Monthly Archives: March 2008

The Column Purpose

Dedicated readers may have noticed some feathers being ruffled in the comments sections of my articles on the UK Column and Common Purpose. My favourite is a link to a video of a lecture given by Brian Gerrish. If you have two hours of your life going spare, check it out. My favourite part is his claim that he has had sight of a secret document on the Common Purpose website which is all about “how to take control of a city”. Damning stuff, but apparently he couldn’t download it because that would leave a “footprint”. In which case, if he couldn’t download it, how did he manage to read it?

Gerrish’s style is fascinating. He seems to excel at lulling his audience into submission by showing them slide after slide after slide of completely dull emails and other papers and ask innuendo laden questions about them. Do that once and it is pretty meaningless but repeat the process and it can be bloody effective. You have to take a step back to realise that he’s just taken 1+1+1+1+1+1+1 and come up with pi. Given that he insists that the common practice of taking questions in public meetings in groups of three is a Delphic mind control technique one is compelled to ask: what mind control techniques did he pick up of his own during his time in the military?

There is also a recurring thread in all this about Demos and the IPPR being Communist organisations. Communist? As think tanks go they are about as work-for-hire and cravenly capitalist as you are likely to find (no offense, like). Demos’ latest work with Charles Leadbetter about direct budgeting in the health service is about as close to dismantling the Stalinistic tendencies of that great British institution you are likely to find short of privatisation.

I also enjoy all this “Common Purpose = CP = Communist Party” stuff. This from a newspaper which used to call itself the Plymouth (and Devonport) Column. PC sounds very similar to CP if you ask me. And what about Column? Sounds a bit like both “Common” and “Communist” to me. I think we should be told.

Following all this as I have been over the past few months I’ve been fascinated by this split between Brian Gerrish and David Noakes. There was some kerfuffle a few months ago when one faction refused to distribute the other factions newspaper. It now emerges they have formalised their split, with Noakes publishing the Westminster News (and retrospectively going back and changing all the old Columns so they have the new masthead – nothing wrong with a bit of Stalinistic airbrushing of history is there?) while Gerrish is now publishing the Column with the help of the New Battle of Britain group.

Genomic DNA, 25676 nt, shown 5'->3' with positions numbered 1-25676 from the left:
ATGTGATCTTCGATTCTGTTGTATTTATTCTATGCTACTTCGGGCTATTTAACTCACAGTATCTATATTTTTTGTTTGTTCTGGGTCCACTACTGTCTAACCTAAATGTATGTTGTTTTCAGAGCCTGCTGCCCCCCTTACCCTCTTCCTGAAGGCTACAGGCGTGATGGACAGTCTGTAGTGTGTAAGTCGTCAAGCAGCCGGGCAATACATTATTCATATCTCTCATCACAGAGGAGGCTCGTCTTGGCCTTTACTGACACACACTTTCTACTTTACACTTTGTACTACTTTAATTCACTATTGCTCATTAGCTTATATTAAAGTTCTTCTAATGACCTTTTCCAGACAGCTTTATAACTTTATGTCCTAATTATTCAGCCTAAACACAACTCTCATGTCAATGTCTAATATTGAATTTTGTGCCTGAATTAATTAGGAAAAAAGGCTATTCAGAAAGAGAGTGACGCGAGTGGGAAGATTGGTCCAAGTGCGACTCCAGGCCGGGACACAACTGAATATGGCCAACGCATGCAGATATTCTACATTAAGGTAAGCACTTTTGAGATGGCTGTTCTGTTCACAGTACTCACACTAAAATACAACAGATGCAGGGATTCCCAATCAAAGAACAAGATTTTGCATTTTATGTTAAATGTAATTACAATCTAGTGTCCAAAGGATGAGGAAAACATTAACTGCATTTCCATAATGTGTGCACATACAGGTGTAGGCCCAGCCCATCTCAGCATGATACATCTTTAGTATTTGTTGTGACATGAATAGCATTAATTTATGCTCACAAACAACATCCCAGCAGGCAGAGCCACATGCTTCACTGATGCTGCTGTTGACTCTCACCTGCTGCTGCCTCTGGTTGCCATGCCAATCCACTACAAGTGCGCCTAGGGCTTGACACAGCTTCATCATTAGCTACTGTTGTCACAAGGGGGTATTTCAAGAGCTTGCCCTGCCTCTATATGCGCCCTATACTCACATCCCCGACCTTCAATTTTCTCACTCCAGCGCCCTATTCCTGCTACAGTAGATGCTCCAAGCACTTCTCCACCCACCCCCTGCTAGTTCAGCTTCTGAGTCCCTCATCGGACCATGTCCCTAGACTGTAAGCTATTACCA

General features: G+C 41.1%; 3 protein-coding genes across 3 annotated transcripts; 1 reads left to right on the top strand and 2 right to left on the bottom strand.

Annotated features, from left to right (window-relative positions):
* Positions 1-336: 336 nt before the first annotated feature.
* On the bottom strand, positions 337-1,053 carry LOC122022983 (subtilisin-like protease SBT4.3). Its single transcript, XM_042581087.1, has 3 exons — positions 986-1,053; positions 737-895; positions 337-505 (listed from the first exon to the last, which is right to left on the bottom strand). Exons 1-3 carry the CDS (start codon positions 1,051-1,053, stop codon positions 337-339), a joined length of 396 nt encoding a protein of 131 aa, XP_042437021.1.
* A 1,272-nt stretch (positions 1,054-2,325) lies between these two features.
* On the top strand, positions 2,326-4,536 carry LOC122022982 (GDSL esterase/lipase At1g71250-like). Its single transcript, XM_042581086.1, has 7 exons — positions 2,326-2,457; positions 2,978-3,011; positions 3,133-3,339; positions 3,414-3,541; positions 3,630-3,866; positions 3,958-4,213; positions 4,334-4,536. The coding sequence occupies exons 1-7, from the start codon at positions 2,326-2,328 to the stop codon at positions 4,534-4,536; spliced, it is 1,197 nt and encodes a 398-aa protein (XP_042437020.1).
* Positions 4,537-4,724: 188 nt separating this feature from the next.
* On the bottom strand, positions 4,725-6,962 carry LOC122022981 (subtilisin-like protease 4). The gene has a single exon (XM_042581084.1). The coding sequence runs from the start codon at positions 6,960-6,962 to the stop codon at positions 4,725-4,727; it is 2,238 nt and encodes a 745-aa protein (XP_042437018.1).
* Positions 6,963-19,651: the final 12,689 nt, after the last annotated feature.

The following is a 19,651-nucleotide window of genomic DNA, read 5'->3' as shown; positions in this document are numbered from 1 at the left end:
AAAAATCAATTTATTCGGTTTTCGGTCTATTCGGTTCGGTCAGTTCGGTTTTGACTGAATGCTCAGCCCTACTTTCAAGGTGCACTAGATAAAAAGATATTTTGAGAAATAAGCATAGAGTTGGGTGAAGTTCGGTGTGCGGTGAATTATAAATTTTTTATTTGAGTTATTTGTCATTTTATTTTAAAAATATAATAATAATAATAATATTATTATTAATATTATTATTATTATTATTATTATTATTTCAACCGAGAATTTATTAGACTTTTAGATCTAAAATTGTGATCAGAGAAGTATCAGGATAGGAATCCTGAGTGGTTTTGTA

Their latest effort is now available to read online. This issue they have chosen to take to task the “quisling” Daily Mail for running a campaign on plastic bags when it should have been dedicating all its pages to covering the IWAR demonstration at which a couple of old soldiers and a dog turned up (that’s me being all figurative and sarcastic folks – did you see what I did there? Whichever way you spin it 3,000 people turning up to a national demo is a fucking disaster). They also seem to be getting very into divine revelation. Given their apocalyptic visions of the EU, don’t be surprised if they don’t all end up chugging the Kool Aid in some abandoned farm in the middle of nowhere at some point.

Gerrish = Koresh – it’s all linked, see?

Panic! Panic! Hold on, is the economy really in a worse state than 1982?

The Telegraph has breathlessly flourished a new poll showing that the “feelgood factor” is worse than at any point since records began. In, er, 1981.

What this suggests is that the general public genuinely believes the current slowdown in the economy (note, not even a recession, just a reduction in growth) is a worst economic situation compared to the dole queues of the early 80s and the negative equity of the early 90s.

Now, I have my criticisms about the government and things could indeed get much, much worse than they are now. But I would humbly suggest that this illustrates how the public has become increasingly infantilised over the last 30 years, and arguably the uselessness of this measure, more than it says anything about the government’s handling of the economy. The fact that the Torygraph seems completely incapable of grasping that doesn’t say very much about its sense of proportion.

Liberal Youth launches

Liberal Youth rose last night from the ashes of LDYS and by all accounts it was a great success. Andy Mayer has singled out myself and Alex Wilcock as pre-eminent examples of all that was wrong with the previous regime. Fair enough – I never claimed to be a hip young thing even when I could be described as young. If that’s how I’m fondly remembered, that probably explains why, despite being LDYS’ longest serving sabbatical officer, I wasn’t invited to their relaunch. Not sure my record of success at creating vibrant youth organisations is any worse than Andy’s – a former organiser of Liberal Future (dead), the Young Professionals Network (buried) and the Young European Movement (comatose) – though.

Anyway, for what it’s worth, here are my six bits of advice to the new organisation: